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Ariana Grande rejects labels — and it’s okay

According to Spotify, Ariana Grande is currently the number one artist in the world, and she just became the youngest person to ever headline Coachella. Everyone seems to have an opinion about Grande lately, and I recently wrote an article discussing her multiple instances of cultural appropriation.

Now the conversation has shifted to focus Grande’s sexuality.

Following the release of the music video for her song “Break up with your girlfriend, I’m bored,” Grande was accused of queerbaiting. In the video, she moves in to kiss model Ariel Yasmine just as the video ends.

Since the release of the video, Grande co-wrote and released a new song, “Monopoly,” with her best friend and artist Victoria Monet. Both artists sing the lyric “I like women and men,” which sparked more controversy and questioning from fans about Grande’s sexuality.

At the end of Grande’s Coachella performance, she also displayed the rainbow flag behind the entire stage. It was also announced in February that Grande would be headlining Manchester Pride.

The announcement that Grande would be headlining Manchester Pride sparked controversy, as many people expressed that a straight artist should not be headlining a pride event. Between the accusations of queerbaiting and frustration that the headlining slot at Manchester Pride was not given to a queer artist, there has been little room to consider that Grande might not actually be straight.

While her fans have been demanding to know what Grande’s sexual identity is following her lyrics in “Monopoly,” she responded on Twitter saying that she isn’t going to label herself.

“I haven’t before and still don’t feel the need to now,” Grande said in a tweet. “Which is okay.”

Queerbaiting is still a common and problematic issue for queer folks looking for representation in the media. Queerbaiting happens when authors, writers and artists hint at romance between same-sex characters or people for the sole purpose of attracting members of the LGBTQ+ community without properly representing them.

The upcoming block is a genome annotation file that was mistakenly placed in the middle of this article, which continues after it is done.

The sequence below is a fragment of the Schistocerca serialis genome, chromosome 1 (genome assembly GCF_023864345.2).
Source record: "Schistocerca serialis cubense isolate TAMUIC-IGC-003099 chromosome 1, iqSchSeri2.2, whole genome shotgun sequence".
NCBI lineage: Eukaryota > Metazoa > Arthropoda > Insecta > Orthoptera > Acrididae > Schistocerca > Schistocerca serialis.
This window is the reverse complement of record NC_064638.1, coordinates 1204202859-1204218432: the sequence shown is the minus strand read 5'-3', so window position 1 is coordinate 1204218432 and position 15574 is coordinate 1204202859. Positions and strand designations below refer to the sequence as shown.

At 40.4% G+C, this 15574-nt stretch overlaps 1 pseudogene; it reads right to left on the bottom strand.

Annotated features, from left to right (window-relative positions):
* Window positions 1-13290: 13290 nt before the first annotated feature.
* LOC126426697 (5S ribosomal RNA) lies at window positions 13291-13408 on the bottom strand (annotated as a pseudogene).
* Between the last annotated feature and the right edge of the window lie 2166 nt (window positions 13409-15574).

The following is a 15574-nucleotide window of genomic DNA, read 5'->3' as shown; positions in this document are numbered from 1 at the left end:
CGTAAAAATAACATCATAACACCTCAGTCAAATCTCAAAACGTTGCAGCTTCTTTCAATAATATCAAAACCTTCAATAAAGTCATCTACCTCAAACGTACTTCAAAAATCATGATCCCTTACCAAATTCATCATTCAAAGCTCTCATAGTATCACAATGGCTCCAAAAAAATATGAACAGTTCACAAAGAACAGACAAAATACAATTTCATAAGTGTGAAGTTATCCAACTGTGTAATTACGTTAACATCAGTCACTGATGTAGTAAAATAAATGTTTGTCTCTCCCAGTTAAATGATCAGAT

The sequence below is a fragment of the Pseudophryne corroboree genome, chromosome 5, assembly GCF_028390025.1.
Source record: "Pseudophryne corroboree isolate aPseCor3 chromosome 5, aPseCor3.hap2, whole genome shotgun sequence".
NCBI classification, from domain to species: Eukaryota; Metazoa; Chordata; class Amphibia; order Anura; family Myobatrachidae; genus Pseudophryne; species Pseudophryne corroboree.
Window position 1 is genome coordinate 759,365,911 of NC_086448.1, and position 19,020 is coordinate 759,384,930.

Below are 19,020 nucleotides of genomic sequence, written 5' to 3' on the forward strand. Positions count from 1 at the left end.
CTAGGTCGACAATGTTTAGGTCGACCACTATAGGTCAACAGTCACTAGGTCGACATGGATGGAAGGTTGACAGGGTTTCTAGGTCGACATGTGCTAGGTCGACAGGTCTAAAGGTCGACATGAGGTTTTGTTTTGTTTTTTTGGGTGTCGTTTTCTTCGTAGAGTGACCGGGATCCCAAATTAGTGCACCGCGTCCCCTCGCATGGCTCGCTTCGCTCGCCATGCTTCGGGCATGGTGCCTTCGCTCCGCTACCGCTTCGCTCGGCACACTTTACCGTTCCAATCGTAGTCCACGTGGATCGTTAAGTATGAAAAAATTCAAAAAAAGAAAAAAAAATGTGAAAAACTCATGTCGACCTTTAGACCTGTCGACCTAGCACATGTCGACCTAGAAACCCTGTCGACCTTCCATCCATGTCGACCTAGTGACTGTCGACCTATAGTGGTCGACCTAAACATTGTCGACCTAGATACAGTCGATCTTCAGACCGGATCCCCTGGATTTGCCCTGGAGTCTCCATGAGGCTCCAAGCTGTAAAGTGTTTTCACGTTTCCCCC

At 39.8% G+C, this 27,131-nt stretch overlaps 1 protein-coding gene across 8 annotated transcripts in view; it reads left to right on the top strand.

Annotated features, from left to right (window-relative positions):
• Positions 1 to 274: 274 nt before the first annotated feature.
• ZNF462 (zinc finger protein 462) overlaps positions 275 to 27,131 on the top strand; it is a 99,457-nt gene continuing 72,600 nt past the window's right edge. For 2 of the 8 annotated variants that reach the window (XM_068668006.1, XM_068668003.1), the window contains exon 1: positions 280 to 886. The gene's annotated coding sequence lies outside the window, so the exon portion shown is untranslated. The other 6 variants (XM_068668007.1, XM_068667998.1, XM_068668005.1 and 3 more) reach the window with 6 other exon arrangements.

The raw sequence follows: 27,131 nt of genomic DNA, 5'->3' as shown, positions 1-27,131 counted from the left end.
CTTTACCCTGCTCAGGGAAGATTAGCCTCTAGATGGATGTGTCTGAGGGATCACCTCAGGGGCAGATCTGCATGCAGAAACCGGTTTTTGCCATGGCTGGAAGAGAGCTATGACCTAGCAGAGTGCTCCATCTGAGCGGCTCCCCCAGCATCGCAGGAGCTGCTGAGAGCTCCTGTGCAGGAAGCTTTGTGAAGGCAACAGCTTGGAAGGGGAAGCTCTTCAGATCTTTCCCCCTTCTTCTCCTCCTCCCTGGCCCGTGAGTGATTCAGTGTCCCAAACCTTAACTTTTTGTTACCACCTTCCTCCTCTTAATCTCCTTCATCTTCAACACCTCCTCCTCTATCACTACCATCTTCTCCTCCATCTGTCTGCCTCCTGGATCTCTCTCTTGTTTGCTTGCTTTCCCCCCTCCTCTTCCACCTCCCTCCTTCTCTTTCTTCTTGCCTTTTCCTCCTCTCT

Grande does not have a good track record with appropriation, and queerbaiting can be seen as another form of that.

I brought up the accusations of queerbaiting in my previous article about Grande, and I will admit that my initial reaction to the almost-kiss in her music video was shock. After giving it more thought, I realized that I should give Grande the space to explore and understand her own sexuality that I want for myself.

If Grande were straight, then she could be rightfully accused of queerbaiting, but we don’t have enough information to make those accusations. Additionally, we are not entitled to even have that information. Grande doesn’t owe us an explanation of her sexuality.

The gate-keeping comments claiming that Grande is appropriating queerness based solely on the way she presents herself and her high-profile dating history with male celebrities are discouraging for people to hear. Many bisexual/pansexual/queer women and people that feel like they can’t come out for fear of not being accepted as “gay enough” by the LGBTQ+ community. No one should feel pressured to “prove” their queerness to anyone, regardless of how big of a star they might be.

There is also a double-standard present regarding the sexuality of women versus men. Women with queer sexualities are often taken less seriously than their male counterparts, and women face more scrutiny. For example, according to Elle, when Harry Styles made statements about “messing around” with both men and women, the public didn’t make a fuss about it. On the other hand, the internet did not leave actress Ashley Benson and model Cara Delevingne alone after rumors spread about a romance between them.

While labels can be helpful for many people when understanding their own sexuality, Grande should have the freedom to explore her sexuality without the pressure of a label if she chooses. According to the Institute for the Study of Sexual Identity, labels can be harmful for a person’s development of their sexual identity.

“Labeling someone puts us at risk of ignoring the multitude of variables that play a part in sexual identity development,” Julia Sadusky of the Sexuality Institute said, as reported by Them. “Sexual behavior and experiences, sexual attractions and how to make sense of them, and sexual identity labels and their meaning are distinct and they all matter. To base identity solely on current strength of attractions, especially for the youth, may not be helpful. Each person is a person to be engaged with, supported, and listened to rather than isolated, labeled, and spoken at.”

While it is exciting that another pop star might be bisexual/pansexual/queer and provide us with more representation in the media, Grande was right when she tweeted that it is okay that she isn’t prescribing to any particular label. While I am still uncomfortable with her instances of cultural appropriation, I respect her decision to forgo labels.

Sexuality is fluid, and if Grande rejects being labeled as straight, then we should accept and respect that. For now, all we know is that Grande can’t be labeled — and that is okay.